- I can stand it when it’s short enough the height fits in the viewport and there are enough visual anchors to draw interest (in this case literal link anchors); otherwise it looks like a giant text block.
- I might still get rid of it because my desire for readability is greater than my desire for adhering to the concept.
- Design page headers are modeled after book title pages.
- I really enjoyed using small caps, and had to stop myself from making everything in small caps. They’re just so cute and square and satisfying.
- Designing a centered layout gets tricky when I require having a column for asides. I’m displeased with my ~tablet~-sized breakpoint design, which shifts everything into a left-aligned layout with a right column for asides, because it’s inconsistent with the centered layout on larger screens and phones. I want to revisit this later.
IN CONCLUSION. Here are some things I would like to explore further and build upon!
- Separating types of content by audience, and how to restrict access to them. For example, I don’t necessarily want hiring managers looking at my hypothetical NSFW artwork. (Wait, what?)
- Adding cute hidden mechanics that execute the aforementioned audience-segmented content. (How would my audience for NSFW artwork know to find that artwork but not anyone else, versus how would my audience of hiring managers know how to find the Professional stuff?)
- For example, pointing out directions from Twitter (where informality is the norm) so people already in that audience can find it; however, external folks who land on my site directly from a job application (like hiring managers) would not.
- Obviously, this is not foolproof, but the idea is to add friction.
- Adding cute easter eggs that are actually discoverable.
- Playing with different text formats within a site and how they’re suited for different types of content; i.e. informal marginalia vs. official text. I want you to read my professional words and also my snarky asides and I want them to be distinguishable as such.
- Ultimately, making my website a personal website.
So I meant to write a messy list of notes, but as it turns out, I wrote a messy and long blog post instead. Please forgive the disjointedness. Thank you for reading.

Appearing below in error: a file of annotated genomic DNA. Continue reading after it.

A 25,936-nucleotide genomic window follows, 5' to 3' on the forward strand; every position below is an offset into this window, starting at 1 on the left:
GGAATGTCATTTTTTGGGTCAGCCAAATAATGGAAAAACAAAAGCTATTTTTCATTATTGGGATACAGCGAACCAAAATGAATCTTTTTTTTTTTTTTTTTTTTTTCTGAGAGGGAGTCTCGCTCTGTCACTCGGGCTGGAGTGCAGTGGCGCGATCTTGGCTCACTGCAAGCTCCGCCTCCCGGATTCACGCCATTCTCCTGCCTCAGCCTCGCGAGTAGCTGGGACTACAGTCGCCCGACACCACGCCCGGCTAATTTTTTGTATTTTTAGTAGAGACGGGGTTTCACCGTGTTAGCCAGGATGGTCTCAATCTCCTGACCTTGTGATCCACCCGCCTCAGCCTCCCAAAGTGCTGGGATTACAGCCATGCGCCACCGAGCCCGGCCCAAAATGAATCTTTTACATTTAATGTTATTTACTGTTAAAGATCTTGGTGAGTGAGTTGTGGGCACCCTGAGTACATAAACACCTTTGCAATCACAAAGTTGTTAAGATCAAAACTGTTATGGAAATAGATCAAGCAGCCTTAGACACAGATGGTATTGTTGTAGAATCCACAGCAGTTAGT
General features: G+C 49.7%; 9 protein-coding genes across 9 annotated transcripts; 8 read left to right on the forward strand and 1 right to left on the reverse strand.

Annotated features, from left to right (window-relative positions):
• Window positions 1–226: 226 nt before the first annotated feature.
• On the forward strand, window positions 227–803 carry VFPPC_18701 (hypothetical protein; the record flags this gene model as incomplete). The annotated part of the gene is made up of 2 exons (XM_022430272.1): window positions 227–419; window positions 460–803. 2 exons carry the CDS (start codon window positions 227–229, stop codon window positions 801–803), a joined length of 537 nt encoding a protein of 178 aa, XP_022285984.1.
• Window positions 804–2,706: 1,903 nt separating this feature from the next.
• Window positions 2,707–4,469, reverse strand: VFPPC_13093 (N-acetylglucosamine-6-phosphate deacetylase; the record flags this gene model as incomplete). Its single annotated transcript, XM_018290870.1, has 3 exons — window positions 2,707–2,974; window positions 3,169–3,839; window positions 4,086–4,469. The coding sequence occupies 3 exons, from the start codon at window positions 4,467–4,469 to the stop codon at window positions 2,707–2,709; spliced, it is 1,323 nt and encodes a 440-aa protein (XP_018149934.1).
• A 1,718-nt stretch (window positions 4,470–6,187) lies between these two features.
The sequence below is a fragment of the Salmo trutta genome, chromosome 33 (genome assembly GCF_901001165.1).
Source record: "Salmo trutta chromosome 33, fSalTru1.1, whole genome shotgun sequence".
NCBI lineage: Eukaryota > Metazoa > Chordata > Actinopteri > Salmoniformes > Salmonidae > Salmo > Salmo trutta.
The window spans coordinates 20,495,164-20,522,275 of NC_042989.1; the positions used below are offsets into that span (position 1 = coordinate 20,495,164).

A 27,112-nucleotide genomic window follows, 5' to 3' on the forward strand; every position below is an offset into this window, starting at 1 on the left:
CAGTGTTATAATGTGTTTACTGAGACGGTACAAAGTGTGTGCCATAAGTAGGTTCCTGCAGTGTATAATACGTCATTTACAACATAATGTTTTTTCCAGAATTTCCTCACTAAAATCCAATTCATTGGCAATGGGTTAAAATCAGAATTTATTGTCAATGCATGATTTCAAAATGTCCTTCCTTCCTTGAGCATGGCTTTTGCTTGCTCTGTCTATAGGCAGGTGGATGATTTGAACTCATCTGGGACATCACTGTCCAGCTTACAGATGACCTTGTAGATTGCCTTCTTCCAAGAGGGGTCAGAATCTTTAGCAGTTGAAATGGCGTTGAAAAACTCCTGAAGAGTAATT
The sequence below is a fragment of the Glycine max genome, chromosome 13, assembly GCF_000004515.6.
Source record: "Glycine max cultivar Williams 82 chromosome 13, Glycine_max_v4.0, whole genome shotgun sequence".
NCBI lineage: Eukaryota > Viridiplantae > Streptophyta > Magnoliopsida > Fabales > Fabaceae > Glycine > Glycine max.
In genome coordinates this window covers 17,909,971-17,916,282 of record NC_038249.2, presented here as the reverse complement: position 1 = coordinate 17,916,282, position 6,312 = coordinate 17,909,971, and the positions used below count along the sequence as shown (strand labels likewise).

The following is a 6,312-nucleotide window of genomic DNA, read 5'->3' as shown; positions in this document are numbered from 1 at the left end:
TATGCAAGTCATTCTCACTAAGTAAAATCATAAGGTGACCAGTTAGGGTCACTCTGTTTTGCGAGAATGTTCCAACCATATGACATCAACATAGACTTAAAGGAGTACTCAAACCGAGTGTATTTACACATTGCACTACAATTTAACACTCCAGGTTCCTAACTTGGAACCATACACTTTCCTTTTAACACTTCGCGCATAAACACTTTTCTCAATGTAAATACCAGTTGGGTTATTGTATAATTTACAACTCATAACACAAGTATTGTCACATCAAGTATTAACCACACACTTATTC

Lots of things influenced this redesign, both directly and indirectly. Here’s a list of things previously mentioned, along with a few additional works that I was influenced by but didn’t explicitly cite in the post.
- Annotate Your Syllabus 2.0 by Remi Kalir (blog post, 2018)
- Beautiful Evidence chronicles: writing, designing, publishing, consequences, forum thread on edwardtufte.com (date unknown)
- Book design: advice and examples, forum thread on edwardtufte.com (date unknown)
- Brian Lovin – design inspiration
- Concrete Mathematics by Ronald Graham, Donald Knuth, and Oren Patashnik (1994) – whimsical mathematical content inspiration
- Destiny 2 by Bungie – a video game I play far too much of
- Gardening Illustrated, vol. XXXI by W. Robinson (1909) – typography inspiration
- Katherine Yang on Twitter (2022)
- The Marginal Obsession with Marginalia by Mark O’Connell (The New Yorker, 2011)
- Marginalia on Wikipedia
- Rauno Freiberg – design inspiration
- The Vertebrate Eye and its Adaptive Radiation by Gordon Lynn Walls (1942) – typography and illustration inspiration
- A Year in Marginalia by Sam Anderson (The Millions, 2010)
Topics of interest included: marginalia and footnotes; print design; old book illustrations and typography; editorial layouts for the web; how to make a website look not like a website. The Internet Archive was very helpful in finding old books to admire.